"It is a one-sided decision," Kasuri said.

A third Musharraf lawyer, Raja Mohammed Ibrahim, said he would file an appeal with the Supreme Court on Friday, challenging the decision.

It was not clear what would happen next. Musharraf is also facing treason allegations before the Supreme Court. But he has not yet been officially charged with treason in any of the cases. Under Pakistan's constitution, the federal government would have to file treason charges, which it has not yet done. The petitions before the Supreme Court and the Islamabad High Court were filed by individuals. If Musharraf were charged and convicted of treason, the punishment would be life in prison or death.

He also faces legal charges in two other cases. One involves allegations that Musharraf didn't provide adequate security to former Prime Minister Benazir Bhutto, who was killed in a gun and suicide attack in 2007. The other relates to the death of a nationalist leader in Baluchistan in 2006.

Musharraf's decision to flee the court puts the Pakistani army in an awkward position. The former general is protected by paramilitary soldiers who officially report to the Interior Ministry, but are headed by senior army officers.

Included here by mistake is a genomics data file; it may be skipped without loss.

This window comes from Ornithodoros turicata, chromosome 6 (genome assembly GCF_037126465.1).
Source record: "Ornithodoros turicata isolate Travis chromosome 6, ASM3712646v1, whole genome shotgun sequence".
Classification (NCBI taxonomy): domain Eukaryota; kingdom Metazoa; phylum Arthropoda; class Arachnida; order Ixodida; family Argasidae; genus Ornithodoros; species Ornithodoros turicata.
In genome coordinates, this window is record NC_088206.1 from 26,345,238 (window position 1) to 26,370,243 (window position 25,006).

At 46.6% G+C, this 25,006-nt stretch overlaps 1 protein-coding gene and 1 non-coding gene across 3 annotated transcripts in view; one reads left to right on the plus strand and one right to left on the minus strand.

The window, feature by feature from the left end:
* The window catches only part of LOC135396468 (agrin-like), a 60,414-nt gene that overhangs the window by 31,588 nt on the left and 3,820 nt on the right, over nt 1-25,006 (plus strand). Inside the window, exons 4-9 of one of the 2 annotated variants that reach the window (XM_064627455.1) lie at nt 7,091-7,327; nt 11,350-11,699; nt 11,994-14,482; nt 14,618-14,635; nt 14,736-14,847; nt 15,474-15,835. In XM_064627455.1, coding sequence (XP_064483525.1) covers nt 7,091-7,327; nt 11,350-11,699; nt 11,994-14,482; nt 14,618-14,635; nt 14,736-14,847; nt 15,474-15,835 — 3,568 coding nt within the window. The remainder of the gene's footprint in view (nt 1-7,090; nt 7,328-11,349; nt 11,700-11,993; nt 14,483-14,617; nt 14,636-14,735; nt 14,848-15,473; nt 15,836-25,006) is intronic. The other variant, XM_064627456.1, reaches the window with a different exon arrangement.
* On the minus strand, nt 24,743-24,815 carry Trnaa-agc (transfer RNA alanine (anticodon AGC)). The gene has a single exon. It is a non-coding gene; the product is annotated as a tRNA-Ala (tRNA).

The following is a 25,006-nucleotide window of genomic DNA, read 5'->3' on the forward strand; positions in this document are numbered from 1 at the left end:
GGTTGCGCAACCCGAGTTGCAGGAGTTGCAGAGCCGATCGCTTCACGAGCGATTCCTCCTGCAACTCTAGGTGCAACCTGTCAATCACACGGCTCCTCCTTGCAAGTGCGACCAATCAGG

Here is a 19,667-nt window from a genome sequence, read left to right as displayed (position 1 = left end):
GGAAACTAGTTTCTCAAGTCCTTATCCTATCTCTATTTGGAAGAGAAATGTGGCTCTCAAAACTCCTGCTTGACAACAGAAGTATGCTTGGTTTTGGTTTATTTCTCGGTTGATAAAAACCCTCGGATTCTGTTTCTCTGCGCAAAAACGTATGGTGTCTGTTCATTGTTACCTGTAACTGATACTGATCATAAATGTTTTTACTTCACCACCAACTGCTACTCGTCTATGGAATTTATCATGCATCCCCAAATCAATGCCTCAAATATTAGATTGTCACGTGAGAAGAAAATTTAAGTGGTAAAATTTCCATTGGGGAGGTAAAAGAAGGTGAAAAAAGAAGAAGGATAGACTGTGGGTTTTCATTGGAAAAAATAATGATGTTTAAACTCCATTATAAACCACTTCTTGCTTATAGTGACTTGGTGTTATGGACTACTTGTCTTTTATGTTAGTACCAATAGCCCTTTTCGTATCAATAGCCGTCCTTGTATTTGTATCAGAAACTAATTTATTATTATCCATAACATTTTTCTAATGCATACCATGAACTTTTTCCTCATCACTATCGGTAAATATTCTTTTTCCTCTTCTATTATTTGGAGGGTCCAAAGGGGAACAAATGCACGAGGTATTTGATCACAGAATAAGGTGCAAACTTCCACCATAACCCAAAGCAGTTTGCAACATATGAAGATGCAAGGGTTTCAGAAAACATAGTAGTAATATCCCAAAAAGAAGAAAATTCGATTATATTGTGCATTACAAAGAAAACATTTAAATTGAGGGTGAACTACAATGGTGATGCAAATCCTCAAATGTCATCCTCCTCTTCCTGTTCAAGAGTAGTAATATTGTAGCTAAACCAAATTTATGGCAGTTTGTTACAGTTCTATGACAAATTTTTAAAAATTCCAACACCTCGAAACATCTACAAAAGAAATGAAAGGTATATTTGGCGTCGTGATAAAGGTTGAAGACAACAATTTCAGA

Ali Dayan Hasan, the director of Human Rights Watch in Pakistan, called on the military authorities protecting Musharraf to comply with the court's order and ensure that he presents himself for arrest.

"General Musharraf's act today underscores his disregard for due legal process and indicates his assumption that as a former army chief and military dictator he can evade accountability for abuses," Hasan said in a statement. "Continued military protection for General Musharraf will make a mockery of claims that Pakistan's armed forces support the rule of law and bring the military further disrepute that it can ill afford."

Pakistan has a long history of the army seizing power in military coups, and the service is considered the most powerful institution in the country.

Given the legal challenges and Taliban threats against Musharraf, many experts have been left scratching their heads as to why he returned. Some have speculated he misjudged the level of public backing he would get, while others suggested he was simply homesick.

Musharraf flew to the southern city of Karachi from Dubai on March 24. He was only met by a couple thousand people at the airport, a sign of how little support analysts say he enjoys in the country. A few days later, an angry lawyer threw a shoe at Musharraf as he was walking through a court building in Karachi.

The former military ruler applied to run for parliament from four different districts in Pakistan, which is allowed by the country's political system. Judges initially rejected three of his applications, but an official in the remote, northern district of Chitral gave him approval to run.

That changed Tuesday when the High Court in the northwestern city of Peshawar disqualified Musharraf in Chitral. He can appeal the decision to the Supreme Court, but legal experts speculated that chances the decision would be overturned were remote.